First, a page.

Will the Real Jura Please Stand Up?

Over the last decade, the Jura has emerged as an impossibly hip antihero for a new era of wine consumption. But how much of the region's accepted narrative is actually true, and how much of it has been fabricated by our own blind adoration? Jon Bonné separates fact from fiction.

I had received warnings, repeatedly, about visiting Michel Gahier, even from his fellow Jura winemakers. Gahier could be cranky. Cross. He speaks so fast, they would say. You will never understand him.

Huh? One unusually hot Saturday, I found myself surveying Grands Vergers, his old parcel of Trousseau—the oldest vines date to 1931—and trying to locate this supposed mean side. I couldn’t. Gahier propped his hand against a post, looking a bit like a sportswriter on summer vacation, and talked of how he intends to keep working the soil with his three horses (“so long as my daughters enjoy it”), how cover crops should be native (“the earth chooses the plants it wants”).

Maybe he’s not exactly jovial. And yeah, he talks a bit fast, although even my rusty ear for French could follow. And, yes, his shirt is an agrarian call to arms: “Pas de blé, pas de pain!” (“No wheat, no bread!”)

But as I stood on that hillside in Montigny-lès-Arsures, just north of the major Jura town of Arbois, I felt no cold shoulder. In fact, Gahier’s visit was one of my most pleasant during my stay. Which is also to say that I found a sense of openness in relatively short supply in this remote and rural region of eastern France. The Jura has none of the pomposity of Bordeaux, or the hushed historic reverence that pervades Burgundy. But I’m not sure the region quite knows how to handle the limelight, or the world suddenly showing up at its vignerons’ doors.

The Jura has gone viral, as anyone who has read a wine article in the past decade will tell you, and virality is never a tidy process. It brings change in ways that are discordant, even jarring. It stands to blur our ability to see the Jura and its wines for what they are, rather than what we wish them to be. We have laid an outsized reverence upon it, as a wine region fighting the good fight against modernity. We have made it into an idyll, and its top talents into a little pantheon of household gods. In that reverence, we have created a narrative that doesn’t quite mesh with reality.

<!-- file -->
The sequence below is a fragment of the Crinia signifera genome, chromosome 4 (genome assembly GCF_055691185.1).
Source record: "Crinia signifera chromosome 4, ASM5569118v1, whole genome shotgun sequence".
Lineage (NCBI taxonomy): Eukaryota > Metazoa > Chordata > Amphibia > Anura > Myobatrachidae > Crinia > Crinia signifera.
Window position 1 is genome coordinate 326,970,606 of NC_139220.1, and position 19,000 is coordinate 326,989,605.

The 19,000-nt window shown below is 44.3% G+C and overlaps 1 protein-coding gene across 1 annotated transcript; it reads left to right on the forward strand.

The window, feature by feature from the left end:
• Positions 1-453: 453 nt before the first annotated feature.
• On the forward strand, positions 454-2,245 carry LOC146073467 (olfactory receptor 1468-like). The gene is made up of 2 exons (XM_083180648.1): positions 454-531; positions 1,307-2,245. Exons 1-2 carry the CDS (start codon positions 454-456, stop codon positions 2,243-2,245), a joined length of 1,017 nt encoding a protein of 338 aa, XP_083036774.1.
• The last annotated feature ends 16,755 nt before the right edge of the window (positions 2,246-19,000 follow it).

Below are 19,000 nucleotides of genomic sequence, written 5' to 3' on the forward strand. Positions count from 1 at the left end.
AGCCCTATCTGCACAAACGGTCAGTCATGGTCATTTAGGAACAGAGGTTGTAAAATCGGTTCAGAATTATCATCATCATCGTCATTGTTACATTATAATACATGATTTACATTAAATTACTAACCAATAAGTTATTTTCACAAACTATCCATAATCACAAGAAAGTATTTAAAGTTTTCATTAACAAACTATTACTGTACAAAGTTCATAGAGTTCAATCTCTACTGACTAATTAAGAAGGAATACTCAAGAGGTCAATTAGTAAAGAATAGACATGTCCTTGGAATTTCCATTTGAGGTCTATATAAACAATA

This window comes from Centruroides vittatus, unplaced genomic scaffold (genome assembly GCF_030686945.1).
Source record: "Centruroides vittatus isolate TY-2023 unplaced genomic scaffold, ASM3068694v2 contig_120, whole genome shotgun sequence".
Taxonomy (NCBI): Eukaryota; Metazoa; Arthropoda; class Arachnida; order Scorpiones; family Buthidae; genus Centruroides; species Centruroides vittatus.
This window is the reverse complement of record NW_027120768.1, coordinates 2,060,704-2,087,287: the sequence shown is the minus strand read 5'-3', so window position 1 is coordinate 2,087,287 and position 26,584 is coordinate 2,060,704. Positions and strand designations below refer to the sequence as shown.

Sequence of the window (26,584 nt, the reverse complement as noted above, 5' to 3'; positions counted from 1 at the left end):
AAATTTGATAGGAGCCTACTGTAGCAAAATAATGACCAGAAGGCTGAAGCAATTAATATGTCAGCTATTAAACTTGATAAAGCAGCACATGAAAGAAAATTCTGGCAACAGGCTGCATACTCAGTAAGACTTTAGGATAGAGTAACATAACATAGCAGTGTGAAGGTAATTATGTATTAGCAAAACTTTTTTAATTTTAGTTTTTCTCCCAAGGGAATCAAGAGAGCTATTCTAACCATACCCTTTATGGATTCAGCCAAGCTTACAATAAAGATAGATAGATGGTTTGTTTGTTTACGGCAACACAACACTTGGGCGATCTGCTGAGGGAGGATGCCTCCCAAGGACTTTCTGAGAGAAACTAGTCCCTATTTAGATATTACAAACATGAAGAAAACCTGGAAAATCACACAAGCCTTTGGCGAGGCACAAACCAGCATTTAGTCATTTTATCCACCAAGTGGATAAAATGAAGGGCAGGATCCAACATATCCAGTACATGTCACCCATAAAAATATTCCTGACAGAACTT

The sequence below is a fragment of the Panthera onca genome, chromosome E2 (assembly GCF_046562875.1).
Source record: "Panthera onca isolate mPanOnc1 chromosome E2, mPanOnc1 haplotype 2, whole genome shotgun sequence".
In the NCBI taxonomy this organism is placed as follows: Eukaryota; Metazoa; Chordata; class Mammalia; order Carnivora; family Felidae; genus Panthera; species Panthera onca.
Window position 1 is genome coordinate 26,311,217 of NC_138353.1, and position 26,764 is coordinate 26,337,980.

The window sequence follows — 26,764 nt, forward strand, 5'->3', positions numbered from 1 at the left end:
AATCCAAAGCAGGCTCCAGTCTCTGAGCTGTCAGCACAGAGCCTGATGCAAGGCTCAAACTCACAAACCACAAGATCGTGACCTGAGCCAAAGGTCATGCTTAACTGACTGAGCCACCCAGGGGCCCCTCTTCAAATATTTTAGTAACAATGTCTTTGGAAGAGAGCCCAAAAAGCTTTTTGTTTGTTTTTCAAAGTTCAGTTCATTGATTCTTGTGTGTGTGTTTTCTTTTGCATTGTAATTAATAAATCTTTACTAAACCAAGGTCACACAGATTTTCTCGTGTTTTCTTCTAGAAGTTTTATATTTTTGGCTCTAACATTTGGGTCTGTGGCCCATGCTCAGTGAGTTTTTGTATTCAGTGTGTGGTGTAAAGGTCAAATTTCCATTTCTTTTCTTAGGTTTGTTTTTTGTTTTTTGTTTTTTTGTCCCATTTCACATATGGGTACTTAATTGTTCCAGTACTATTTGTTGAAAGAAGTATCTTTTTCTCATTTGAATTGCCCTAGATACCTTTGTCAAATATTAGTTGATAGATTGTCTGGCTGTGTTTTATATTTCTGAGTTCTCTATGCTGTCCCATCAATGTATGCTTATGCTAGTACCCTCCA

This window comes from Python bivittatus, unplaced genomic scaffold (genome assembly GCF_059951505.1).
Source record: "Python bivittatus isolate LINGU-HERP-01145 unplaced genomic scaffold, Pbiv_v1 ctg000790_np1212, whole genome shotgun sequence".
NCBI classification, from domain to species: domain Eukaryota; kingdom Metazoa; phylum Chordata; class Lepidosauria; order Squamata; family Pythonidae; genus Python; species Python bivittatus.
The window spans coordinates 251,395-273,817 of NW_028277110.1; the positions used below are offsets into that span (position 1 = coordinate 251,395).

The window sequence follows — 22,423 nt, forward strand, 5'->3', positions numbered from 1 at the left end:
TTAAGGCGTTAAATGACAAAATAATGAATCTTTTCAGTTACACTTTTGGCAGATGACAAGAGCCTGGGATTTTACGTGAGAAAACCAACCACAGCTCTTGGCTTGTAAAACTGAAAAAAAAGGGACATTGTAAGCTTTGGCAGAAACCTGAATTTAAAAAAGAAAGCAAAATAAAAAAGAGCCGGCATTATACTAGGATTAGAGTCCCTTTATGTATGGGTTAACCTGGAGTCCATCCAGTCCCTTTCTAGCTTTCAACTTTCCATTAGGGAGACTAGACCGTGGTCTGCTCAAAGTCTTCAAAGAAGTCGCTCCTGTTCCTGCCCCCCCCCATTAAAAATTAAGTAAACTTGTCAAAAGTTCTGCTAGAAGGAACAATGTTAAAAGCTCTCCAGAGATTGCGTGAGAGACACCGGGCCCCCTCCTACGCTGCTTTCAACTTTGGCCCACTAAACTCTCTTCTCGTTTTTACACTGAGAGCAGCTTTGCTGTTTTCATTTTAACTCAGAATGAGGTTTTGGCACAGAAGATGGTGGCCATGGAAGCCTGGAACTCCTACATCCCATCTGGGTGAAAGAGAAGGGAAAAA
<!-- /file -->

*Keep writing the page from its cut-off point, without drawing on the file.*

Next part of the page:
Ten years ago, the Jura was a blip, barely known except to a handful of connoisseurs and gonzo sommeliers, who were mostly entranced by its oxidative wines and long-lived vin jaune. Many of us loved the wines not only for how unusual they were, but also how good they could be. My own conversion took place in 2004, when Michael Wild presented me a taste of vin jaune over lunch at his Oakland restaurant, Bay Wolf. It was bizarre and exhilarating—and it made me want more.

A lot of people clearly had similar experiences. Its top wines, from Jacques Puffeney or Pierre Overnoy—two of the household gods in question—quickly showed up in the fashionable corners of Paris and Copenhagen and San Francisco, and then disappeared as early adopters snatched them up.

And so the weird became modish. Writers began portraying the wines as the “darlings” of “trendsetting sommeliers.” No less august a publication than the Wall Street Journal jumped into the fray, assuring its risk-averse readers that the wines, while “baffling” and “unconventional,” were “not all a wild ride.”